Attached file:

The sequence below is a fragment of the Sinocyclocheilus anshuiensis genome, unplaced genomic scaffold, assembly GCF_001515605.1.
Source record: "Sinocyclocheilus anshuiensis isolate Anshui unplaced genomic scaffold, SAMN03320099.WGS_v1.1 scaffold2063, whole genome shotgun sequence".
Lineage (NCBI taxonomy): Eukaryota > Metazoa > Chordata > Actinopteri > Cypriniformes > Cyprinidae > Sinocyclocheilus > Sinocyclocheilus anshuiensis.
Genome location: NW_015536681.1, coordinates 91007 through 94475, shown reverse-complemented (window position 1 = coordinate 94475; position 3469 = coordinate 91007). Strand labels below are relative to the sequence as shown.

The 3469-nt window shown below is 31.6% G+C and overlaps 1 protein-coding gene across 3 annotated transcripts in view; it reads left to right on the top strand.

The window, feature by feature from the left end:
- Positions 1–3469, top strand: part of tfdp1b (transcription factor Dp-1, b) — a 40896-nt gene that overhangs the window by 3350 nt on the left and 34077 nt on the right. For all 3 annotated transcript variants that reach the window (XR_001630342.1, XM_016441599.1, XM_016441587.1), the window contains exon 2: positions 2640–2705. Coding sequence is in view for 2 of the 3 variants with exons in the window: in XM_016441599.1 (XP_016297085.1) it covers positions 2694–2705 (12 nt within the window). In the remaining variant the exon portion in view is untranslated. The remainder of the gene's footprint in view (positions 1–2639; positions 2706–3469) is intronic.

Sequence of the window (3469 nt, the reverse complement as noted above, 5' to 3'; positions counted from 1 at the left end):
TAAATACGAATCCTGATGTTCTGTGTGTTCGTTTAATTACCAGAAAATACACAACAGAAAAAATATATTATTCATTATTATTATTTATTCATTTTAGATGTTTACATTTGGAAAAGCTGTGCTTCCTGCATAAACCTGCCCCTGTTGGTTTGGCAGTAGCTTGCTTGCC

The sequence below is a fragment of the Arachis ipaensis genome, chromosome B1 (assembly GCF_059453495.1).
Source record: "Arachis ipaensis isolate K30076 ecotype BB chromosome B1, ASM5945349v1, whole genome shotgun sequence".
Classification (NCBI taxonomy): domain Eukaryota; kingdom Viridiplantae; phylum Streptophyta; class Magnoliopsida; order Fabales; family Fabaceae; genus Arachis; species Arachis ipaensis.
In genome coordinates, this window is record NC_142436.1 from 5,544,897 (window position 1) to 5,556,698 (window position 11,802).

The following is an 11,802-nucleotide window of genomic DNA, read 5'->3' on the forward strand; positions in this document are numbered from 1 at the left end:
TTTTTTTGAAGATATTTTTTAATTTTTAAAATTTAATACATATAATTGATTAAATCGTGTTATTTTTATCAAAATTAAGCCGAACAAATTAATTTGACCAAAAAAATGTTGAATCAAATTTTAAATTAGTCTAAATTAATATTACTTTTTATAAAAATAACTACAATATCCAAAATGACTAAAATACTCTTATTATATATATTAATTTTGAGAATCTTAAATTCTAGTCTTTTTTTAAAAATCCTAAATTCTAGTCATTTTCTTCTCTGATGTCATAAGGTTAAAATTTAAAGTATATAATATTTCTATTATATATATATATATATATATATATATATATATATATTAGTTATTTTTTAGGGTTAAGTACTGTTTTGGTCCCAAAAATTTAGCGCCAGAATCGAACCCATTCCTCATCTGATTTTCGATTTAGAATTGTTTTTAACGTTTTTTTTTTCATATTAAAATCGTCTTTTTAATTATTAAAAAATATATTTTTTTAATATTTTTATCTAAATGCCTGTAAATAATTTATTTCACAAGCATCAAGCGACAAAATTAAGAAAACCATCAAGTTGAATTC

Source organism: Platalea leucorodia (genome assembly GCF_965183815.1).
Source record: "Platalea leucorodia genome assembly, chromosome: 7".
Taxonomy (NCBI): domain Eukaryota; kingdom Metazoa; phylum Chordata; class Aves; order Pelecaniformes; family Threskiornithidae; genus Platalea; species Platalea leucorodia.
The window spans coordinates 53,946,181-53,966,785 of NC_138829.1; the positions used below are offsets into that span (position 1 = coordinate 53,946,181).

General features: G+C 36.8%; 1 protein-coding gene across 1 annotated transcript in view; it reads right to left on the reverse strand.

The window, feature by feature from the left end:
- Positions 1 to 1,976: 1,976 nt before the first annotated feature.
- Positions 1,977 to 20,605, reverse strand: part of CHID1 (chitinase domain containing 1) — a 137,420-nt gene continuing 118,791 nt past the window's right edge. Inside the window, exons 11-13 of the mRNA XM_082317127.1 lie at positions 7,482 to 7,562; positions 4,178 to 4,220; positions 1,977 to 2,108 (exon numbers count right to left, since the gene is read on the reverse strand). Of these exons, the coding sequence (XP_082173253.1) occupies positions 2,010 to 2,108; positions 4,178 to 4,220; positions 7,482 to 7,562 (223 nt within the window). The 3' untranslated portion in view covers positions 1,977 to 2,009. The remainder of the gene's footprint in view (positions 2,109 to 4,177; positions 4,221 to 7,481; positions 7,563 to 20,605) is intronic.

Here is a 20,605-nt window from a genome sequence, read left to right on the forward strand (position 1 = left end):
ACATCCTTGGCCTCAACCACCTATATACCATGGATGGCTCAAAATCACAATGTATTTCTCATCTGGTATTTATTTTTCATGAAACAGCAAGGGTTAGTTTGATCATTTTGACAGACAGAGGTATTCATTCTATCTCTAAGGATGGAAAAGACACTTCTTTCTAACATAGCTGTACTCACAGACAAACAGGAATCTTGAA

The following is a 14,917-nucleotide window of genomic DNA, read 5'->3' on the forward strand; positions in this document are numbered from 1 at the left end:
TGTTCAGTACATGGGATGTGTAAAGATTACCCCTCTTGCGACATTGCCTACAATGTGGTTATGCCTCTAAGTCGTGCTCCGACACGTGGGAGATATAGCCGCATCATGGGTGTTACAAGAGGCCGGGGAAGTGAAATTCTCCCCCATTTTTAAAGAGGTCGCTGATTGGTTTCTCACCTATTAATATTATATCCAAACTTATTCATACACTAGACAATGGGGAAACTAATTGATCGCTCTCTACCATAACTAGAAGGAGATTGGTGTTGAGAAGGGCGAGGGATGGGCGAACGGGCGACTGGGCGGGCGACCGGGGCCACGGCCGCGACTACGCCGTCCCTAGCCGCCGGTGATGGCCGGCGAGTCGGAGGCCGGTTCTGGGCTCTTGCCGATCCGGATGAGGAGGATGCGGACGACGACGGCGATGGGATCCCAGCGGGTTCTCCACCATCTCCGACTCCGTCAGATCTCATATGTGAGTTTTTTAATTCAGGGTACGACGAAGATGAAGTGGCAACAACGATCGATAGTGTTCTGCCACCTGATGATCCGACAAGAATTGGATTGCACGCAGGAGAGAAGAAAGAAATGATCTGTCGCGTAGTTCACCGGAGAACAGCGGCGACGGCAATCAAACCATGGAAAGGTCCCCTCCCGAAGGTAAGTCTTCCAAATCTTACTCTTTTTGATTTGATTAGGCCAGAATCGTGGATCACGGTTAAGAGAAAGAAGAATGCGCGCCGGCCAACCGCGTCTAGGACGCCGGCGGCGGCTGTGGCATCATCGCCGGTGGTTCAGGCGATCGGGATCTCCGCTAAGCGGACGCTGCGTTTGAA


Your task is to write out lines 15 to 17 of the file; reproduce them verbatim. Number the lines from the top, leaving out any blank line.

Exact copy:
TTTTTTTGAAGATATTTTTTAATTTTTAAAATTTAATACATATAATTGATTAAATCGTGTTATTTTTATCAAAATTAAGCCGAACAAATTAATTTGACCAAAAAAATGTTGAATCAAATTTTAAATTAGTCTAAATTAATATTACTTTTTATAAAAATAACTACAATATCCAAAATGACTAAAATACTCTTATTATATATATTAATTTTGAGAATCTTAAATTCTAGTCTTTTTTTAAAAATCCTAAATTCTAGTCATTTTCTTCTCTGATGTCATAAGGTTAAAATTTAAAGTATATAATATTTCTATTATATATATATATATATATATATATATATATATATATTAGTTATTTTTTAGGGTTAAGTACTGTTTTGGTCCCAAAAATTTAGCGCCAGAATCGAACCCATTCCTCATCTGATTTTCGATTTAGAATTGTTTTTAACGTTTTTTTTTTCATATTAAAATCGTCTTTTTAATTATTAAAAAATATATTTTTTTAATATTTTTATCTAAATGCCTGTAAATAATTTATTTCACAAGCATCAAGCGACAAAATTAAGAAAACCATCAAGTTGAATTC

Source organism: Platalea leucorodia (genome assembly GCF_965183815.1).
Source record: "Platalea leucorodia genome assembly, chromosome: 7".